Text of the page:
According to the Center for Disease Control, one thousand people are treated in emergency rooms for misusing opioids. In 2015, 15,000 died from prescription opioid overdoses. This number is increasing as a result of opioids becoming increasingly accessible. The opioid crisis is getting so bad that as of 2015, ninety-one Americans died every day as a result of an overdose.  

Ninety-one deaths is way too many. One is way too many. You’ve probably seen headlines about the ongoing opioid crisis affecting our country. Opioids are commonly prescribed to treat pain, such as Percocet and OxyContin. Heroin and fentanyl are also classified as opioids. Abusing prescription drugs themselves is dangerous. In fact, it could lead to even deadlier addictions. Statistics show that recreationally taking painkillers can end in heroin use.

Fentanyl is a synthetic opioid that is stronger than heroin and can be laced with other illegal drugs. This particular opioid, which can be absorbed through the skin, injected, or snorted, goes quickly into the brain and an overdose can cause a person to stop breathing. A single milligram of fentanyl can cause an overdose. Carafentanil is a synthetic opioid that is commonly used to tranquilize large animals. According to the Drug Enforcement Agency, carafentanil is 10,000 times more potent than morphine and 100 times more potent than fentanyl. Just like fentanyl, it can be disguised and sold as regular heroin.  

No state is unaffected by this crisis. Everyone knows someone impacted by addiction or an overdose. Deaths from opioid abuse have greatly increased and will continue unless action is taken. Some states have already stepped up and started to take action by declaring a State of Emergency and allocating resources to combat addiction, while some local figures have also caused controversy with how they are dealing with overdoses. What can you do to help? You can easily take action in your community. It could save lives.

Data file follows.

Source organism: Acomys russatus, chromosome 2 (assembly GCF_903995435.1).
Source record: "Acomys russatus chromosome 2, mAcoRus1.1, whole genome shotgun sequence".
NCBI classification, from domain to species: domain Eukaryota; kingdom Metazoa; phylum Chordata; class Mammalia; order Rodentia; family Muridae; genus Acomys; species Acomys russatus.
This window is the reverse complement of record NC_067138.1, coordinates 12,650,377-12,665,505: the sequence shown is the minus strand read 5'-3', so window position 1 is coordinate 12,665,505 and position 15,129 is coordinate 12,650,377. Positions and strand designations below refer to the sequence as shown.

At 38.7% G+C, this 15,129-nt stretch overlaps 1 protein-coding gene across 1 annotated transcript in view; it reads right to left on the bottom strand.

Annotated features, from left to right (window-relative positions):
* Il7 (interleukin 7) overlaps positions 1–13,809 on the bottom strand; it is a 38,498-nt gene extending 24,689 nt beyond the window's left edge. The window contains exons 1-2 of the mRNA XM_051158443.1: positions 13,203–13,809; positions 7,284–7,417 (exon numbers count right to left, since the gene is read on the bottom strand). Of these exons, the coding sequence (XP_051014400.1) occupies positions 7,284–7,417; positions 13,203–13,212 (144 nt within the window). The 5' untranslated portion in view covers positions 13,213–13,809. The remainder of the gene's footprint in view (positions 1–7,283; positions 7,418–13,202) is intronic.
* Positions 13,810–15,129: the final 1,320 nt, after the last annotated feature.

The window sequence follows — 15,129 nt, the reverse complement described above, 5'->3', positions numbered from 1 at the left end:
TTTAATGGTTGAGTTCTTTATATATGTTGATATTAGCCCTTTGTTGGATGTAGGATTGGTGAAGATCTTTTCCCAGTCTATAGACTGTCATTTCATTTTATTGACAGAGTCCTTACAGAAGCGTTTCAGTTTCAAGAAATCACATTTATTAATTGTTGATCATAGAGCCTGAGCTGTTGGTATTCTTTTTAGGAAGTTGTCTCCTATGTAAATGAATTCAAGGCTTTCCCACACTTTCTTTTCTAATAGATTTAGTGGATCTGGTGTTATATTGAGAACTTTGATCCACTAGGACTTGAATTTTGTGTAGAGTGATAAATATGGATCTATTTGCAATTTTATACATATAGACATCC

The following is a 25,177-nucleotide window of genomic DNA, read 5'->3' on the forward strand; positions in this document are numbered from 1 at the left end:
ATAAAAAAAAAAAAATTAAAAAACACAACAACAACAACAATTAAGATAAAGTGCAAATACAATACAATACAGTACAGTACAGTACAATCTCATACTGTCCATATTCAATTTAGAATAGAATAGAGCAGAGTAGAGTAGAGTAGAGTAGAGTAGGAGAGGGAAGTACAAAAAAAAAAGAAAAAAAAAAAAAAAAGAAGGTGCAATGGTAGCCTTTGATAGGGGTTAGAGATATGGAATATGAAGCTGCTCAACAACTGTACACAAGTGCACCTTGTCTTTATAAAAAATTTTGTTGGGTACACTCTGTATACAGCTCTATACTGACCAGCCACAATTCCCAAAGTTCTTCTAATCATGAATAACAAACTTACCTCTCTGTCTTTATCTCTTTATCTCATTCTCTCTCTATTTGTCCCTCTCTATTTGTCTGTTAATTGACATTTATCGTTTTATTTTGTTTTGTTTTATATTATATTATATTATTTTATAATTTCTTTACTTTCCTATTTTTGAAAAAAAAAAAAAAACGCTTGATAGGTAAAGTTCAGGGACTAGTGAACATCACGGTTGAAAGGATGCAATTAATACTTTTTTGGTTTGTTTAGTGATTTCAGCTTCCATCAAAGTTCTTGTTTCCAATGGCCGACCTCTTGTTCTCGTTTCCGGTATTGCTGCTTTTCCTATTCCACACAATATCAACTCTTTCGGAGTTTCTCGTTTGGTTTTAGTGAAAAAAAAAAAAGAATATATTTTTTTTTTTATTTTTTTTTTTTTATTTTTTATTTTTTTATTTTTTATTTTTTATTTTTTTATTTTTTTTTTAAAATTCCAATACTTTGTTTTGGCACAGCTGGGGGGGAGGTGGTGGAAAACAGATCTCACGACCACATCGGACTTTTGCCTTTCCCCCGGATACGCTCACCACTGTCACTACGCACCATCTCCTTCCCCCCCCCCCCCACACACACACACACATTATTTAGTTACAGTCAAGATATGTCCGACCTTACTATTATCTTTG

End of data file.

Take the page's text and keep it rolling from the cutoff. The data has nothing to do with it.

You can start by safely disposing of old medicine that might be in your house. Numerous states, including Maryland, Washington, and Colorado established programs where people can safely dispose of unused prescription drugs. You can also become certified to administer Naloxone. Naloxone, commonly known as Narcan, is given to people to reverse the effects on an opioid overdose. It is administered as a nasal spray or an injection. According to the Harm Reduction Coalition, the signs of an opioid overdose are a loss of consciousness, vomiting, the body going limp, and an erratic heartbeat. A person’s lips can also turn bluish purple have a “death rattle,” in which a overdoser makes a gurgling noise. 

One of the easiest ways to help combat this crisis is, of course, talking to those around you about it. Addiction is a disease and it doesn’t discriminate. The opioid crisis can end if we all step up and change the conversation in our communities.

Melissa B
CONTRIBUTOR
Melissa is a young conservative navigating the world of post-grad one cup of coffee (or glass of wine) at a time. When she isn't volunteering on campaigns up and down the ballot in deep blue Maryland or trying to get selfies with politicians, you can find her reading, cheering on the Ravens, or hanging out with friends.

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